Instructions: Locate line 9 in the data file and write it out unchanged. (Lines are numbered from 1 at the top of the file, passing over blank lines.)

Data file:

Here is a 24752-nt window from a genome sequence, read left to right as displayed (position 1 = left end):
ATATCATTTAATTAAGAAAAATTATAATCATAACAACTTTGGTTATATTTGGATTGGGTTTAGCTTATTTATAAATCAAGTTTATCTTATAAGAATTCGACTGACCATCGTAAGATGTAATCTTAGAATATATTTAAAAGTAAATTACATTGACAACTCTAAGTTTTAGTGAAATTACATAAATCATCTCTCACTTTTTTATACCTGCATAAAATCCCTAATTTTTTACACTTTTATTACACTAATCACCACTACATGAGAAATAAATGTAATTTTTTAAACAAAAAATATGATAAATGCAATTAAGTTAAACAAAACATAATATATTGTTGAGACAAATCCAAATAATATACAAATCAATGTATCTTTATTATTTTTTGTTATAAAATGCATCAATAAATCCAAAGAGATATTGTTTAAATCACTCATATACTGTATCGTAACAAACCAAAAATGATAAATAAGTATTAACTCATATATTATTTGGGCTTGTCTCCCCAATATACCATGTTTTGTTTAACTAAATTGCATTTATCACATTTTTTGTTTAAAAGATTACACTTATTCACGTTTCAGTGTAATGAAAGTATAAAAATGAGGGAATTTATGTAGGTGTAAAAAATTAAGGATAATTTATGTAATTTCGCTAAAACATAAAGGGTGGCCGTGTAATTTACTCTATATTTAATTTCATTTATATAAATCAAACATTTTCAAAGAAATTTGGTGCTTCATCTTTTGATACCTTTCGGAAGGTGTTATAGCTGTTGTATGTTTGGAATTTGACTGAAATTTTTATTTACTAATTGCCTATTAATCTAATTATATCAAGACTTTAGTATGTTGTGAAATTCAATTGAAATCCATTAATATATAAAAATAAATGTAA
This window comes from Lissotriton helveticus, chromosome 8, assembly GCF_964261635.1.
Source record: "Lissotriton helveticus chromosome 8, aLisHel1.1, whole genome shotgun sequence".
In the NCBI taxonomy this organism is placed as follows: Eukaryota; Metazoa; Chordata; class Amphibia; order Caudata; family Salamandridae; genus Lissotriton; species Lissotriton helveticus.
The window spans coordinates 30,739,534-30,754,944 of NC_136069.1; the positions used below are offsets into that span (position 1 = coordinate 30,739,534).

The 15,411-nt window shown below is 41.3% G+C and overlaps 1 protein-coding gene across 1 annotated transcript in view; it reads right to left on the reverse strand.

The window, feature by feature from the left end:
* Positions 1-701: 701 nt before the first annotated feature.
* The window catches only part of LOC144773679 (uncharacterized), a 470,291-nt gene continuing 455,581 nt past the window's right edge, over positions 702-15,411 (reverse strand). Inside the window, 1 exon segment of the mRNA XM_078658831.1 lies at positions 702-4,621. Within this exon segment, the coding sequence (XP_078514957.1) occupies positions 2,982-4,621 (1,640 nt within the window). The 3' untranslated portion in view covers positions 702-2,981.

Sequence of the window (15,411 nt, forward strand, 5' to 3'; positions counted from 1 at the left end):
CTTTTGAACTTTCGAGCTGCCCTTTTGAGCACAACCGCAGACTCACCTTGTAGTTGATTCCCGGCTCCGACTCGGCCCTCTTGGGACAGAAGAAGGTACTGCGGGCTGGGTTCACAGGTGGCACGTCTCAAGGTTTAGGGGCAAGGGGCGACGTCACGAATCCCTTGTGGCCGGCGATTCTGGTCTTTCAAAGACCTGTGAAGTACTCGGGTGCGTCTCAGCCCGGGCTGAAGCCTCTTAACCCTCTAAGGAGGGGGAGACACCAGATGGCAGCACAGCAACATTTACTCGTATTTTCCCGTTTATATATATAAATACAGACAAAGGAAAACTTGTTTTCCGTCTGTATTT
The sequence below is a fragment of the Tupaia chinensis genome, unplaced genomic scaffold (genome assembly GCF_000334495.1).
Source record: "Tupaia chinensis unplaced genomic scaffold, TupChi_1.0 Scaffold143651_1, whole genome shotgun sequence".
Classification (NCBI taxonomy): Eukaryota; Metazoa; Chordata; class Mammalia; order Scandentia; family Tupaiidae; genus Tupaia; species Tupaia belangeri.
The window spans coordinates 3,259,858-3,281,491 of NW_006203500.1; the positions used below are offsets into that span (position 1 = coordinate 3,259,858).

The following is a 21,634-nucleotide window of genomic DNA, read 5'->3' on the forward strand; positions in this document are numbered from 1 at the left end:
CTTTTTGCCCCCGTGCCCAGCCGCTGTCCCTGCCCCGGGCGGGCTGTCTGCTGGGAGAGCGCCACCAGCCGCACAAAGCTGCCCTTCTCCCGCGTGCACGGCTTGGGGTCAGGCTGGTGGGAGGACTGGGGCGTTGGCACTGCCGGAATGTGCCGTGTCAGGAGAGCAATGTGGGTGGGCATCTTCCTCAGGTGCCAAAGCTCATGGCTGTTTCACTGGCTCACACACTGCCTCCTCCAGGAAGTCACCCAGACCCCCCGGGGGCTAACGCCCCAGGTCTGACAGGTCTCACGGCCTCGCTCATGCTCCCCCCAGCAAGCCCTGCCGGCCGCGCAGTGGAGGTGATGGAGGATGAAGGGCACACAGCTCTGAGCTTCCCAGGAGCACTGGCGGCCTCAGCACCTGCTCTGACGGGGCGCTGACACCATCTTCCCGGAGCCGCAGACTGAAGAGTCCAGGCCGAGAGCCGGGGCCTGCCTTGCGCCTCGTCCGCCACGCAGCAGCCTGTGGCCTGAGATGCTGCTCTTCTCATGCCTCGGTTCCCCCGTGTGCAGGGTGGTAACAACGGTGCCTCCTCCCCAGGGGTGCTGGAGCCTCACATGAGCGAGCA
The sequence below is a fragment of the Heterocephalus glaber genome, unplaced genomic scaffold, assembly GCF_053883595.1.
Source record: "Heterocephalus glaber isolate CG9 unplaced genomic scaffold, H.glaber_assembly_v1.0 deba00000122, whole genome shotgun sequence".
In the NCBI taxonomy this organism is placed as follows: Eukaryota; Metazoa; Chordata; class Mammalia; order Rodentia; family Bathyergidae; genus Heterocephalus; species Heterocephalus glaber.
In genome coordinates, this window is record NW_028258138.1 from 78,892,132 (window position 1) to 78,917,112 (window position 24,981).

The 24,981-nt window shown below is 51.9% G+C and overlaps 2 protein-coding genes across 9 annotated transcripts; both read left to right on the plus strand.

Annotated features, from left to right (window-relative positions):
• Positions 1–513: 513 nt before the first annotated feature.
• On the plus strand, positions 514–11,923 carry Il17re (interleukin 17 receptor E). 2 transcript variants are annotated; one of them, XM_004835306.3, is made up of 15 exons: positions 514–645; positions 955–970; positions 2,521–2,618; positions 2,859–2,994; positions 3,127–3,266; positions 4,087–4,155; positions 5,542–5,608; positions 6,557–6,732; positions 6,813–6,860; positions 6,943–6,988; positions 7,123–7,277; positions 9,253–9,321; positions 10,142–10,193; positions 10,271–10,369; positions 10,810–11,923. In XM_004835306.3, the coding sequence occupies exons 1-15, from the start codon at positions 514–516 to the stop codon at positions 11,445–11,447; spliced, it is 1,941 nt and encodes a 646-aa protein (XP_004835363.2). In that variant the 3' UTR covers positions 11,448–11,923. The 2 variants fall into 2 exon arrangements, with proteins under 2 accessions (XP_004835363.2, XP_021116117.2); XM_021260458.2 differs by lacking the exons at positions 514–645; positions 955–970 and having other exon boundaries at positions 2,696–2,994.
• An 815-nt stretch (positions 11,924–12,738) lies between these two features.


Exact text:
* Positions 1-701: 701 nt before the first annotated feature.